- Includes all the sermons from Metropolitan Tabernacle Pulpit and the New Street Pulpit
- Features a topical index not included in the books for sermons and sermon illustrations
- Contains 3563 complete sermons
- The Magnum Opus of Charles Haddon Spurgeon
- The collected sermons fill 63 volumes equivalent to the 27 volume ninth edition of Encyclopedia Britannica, and "stands" as the largest set of books by a single author in the history of Christianity"
- Enough for a sermon a week for over 68 years
- A favorite of Pastor Chuck Smith
This collection of sermons from Charles Spurgeon not only features the 57 volume set of the Metropolitan Tabernacle Pulpit, original unabridged, unedited 57-volume sermon series stenographically recorded by his peerless and untiring private secretary, Mr. J. W. Harrald, but it also includes the six volumes of the New Park Street Pulpit. In total, this 63 volume set contains 3563 complete sermons, enough to preach one sermon a week for over 68 years.
In addition, we have created topical indexes to all the sermons, so that you can search also by topic. The vast sermon illustrations are also indexed by topic for easy access.
About the Author
Few people in history can be known by one name and have it ring true with their audience, and Charles Haddon Spurgeon is one of them. Over time, Spurgeon has become known and revered as the "Prince of Preachers". In the last 200 years he has been one of the most influential men for not only Preachers of the Gospel but for those who have not had the opportunity to hear and receive the Gospel message. He wrote tirelessly over his life, and Wordsearch Bible Software is committed to bring as many of Spurgeon's works as possible to you in electronic form.
The details of Charles Haddon Spurgeon's life still continue to amaze one and all. He was born in Kelvedon, Essex, England, on June 19, 1834. He accepted Christ in 1850 at the age of 15. By age 16, he preached his first sermon in 1851, and by age 20, Spurgeon had already preached over 600 sermons. In 1854, Spurgeon was asked to become pastor of the New Park Street Chapel, one of the sixth largest Baptist Churches in London.
The 1200 seat Chapel had previously been pastored by Dr. John Gill among others, and it carried a rich heritage with it. Although the Church was located in the midst of a filthy industrial district which was hard to reach, by 1855, it was obvious that the Church must start meeting at the Exter Hall while the Church building was expanded. When the expansion was completed, it still was too small and the congregation was forced to start meeting at the Surey Music Hall. By 1856, over 10,000 people would crowd the hall just to get a chance to hear Spurgeon preach a sermon.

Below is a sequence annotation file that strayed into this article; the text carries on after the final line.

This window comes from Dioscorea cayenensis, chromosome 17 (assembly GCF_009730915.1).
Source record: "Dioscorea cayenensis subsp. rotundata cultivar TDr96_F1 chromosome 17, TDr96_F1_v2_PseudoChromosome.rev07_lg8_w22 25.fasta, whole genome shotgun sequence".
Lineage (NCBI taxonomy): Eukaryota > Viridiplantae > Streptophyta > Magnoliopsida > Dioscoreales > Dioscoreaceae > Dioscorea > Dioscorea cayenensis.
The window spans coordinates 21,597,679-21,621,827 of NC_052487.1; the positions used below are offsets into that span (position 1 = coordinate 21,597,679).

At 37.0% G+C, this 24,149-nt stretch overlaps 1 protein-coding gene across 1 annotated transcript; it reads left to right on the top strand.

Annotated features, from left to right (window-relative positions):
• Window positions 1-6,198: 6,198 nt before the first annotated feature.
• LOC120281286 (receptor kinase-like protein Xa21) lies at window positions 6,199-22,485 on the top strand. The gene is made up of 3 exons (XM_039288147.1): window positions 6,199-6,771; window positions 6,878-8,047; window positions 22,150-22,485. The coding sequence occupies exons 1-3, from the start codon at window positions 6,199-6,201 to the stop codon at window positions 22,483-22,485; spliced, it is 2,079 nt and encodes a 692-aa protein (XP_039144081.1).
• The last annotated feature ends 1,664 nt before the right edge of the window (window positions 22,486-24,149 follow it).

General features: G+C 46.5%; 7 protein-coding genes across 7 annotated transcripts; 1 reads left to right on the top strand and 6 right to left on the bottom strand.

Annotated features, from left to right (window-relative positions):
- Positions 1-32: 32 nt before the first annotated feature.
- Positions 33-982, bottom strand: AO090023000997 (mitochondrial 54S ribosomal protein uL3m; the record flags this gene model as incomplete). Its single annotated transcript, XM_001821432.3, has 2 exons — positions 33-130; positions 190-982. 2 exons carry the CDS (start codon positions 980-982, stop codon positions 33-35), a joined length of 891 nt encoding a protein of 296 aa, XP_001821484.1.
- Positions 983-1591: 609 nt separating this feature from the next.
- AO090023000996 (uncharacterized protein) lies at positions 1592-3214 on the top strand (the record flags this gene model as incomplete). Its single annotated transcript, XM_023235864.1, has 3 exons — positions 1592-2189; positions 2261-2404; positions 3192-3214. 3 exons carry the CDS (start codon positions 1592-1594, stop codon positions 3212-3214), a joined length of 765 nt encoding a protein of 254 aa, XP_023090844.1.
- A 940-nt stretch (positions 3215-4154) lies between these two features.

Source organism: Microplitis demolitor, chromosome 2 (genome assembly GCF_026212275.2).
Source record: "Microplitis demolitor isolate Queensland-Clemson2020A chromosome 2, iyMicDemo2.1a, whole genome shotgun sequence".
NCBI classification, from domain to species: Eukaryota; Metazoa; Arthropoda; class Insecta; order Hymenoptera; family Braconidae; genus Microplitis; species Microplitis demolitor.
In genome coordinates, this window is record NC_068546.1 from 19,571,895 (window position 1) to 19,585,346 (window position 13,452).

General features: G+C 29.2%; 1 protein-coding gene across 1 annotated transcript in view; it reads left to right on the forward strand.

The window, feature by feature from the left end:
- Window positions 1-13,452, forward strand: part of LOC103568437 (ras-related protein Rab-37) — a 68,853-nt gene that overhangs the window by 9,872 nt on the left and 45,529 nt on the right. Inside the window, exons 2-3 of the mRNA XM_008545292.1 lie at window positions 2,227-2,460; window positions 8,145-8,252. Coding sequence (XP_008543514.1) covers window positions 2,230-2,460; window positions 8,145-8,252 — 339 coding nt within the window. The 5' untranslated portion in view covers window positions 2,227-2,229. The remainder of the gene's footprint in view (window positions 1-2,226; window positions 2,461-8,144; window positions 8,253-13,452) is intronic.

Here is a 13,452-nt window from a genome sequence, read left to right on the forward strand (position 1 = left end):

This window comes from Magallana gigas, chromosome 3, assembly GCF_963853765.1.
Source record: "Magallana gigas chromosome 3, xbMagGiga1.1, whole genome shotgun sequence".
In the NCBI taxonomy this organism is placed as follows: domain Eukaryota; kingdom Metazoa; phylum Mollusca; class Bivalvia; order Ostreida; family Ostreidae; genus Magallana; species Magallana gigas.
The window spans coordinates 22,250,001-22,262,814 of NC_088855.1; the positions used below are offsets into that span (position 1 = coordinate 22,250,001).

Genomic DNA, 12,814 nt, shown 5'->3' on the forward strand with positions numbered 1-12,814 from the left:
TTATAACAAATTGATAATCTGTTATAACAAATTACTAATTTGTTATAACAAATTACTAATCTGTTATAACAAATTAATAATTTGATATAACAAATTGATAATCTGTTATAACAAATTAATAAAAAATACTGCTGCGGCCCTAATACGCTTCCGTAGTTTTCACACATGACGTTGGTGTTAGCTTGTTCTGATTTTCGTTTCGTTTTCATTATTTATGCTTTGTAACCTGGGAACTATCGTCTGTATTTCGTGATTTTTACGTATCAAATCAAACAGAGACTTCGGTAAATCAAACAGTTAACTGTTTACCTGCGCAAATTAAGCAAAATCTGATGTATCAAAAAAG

To accommodate the growing number of people, the church voted to build a new sanctuary and to change the name of the Church to the Metropolitan Tabernacle. On March 31, 1861, the first service was held in the sanctuary, with a capacity of 5,600 was the largest non-conformist church in the world.
When Spurgeon came to New Park Street in 1854 it had a membership of just 232 members. By the end of 1891, 14,460 souls had been baptized and added to the church with a standing membership of 5311. Spurgeon ministered there for over 30 years. It is estimated that over his lifetime he preached to over 10,000,000 people.
I have turned to Charles Spurgeon in these days for help, and I have not been disappointed. My purpose in this article is to show how Spurgeon's life and ministry can encourage pastors to keep on preaching through adversity.
I've always loved Charles Spurgeon for his plain-spokenness, his courage, his enthusiasm for the Word of God, his love for the truth, his command of the English language, and his ability to use simple, vivid language to make difficult truths inescapably clear.
Never have I read anywhere or in any literature anything that compares to the sermons of C. H. Spurgeon
Constitute a complete body of systematic theology.
I have read everything by Spurgeon I can get my hands on!
Translated as Mr. Spurgeon Sermons have been into nearly all of the languages of the world. Their popularity at home is a fact that admits no dispute, and needs no enforcement. The language is as homely, as pungent, and as felicitous in its appeal to the understanding of the people as ever it was. The subjects of many texts are handled by him in a manner that shows his complete mastery of the highest rhetorical art of exposition.
Charles Haddon Spurgeon, whose name is a household word the world over, is the most remarkable minister of Christ now living
Mr. Spurgeon was absolutely destitute of intellectual benevolence. If men saw as he did they were orthodox; if they saw things in some other way they were heterodox, pestilent and unfit to lead the minds of students or inquirers. Mr. Spurgeon's was a superlative egotism; not the shilly-shallying, timid, half-disguised egotism that cuts off its own head, but the full-grown, over-powering, sublime egotism that takes the chief seat as if by right. The only colors which Mr. Spurgeon recognized were black and white.
There was no one who could preach like my father. In inexhaustible variety, witty wisdom, vigorous proclamation, loving entreaty, and lucid teaching, with a multitude of other qualities, he must, at least in my opinion, ever be regarded as the prince of preachers.
One day I heard a friend say, "I write my sermons, then I read Spurgeon to see how he dealt with the text." The Prince of Preachers is still head of the class.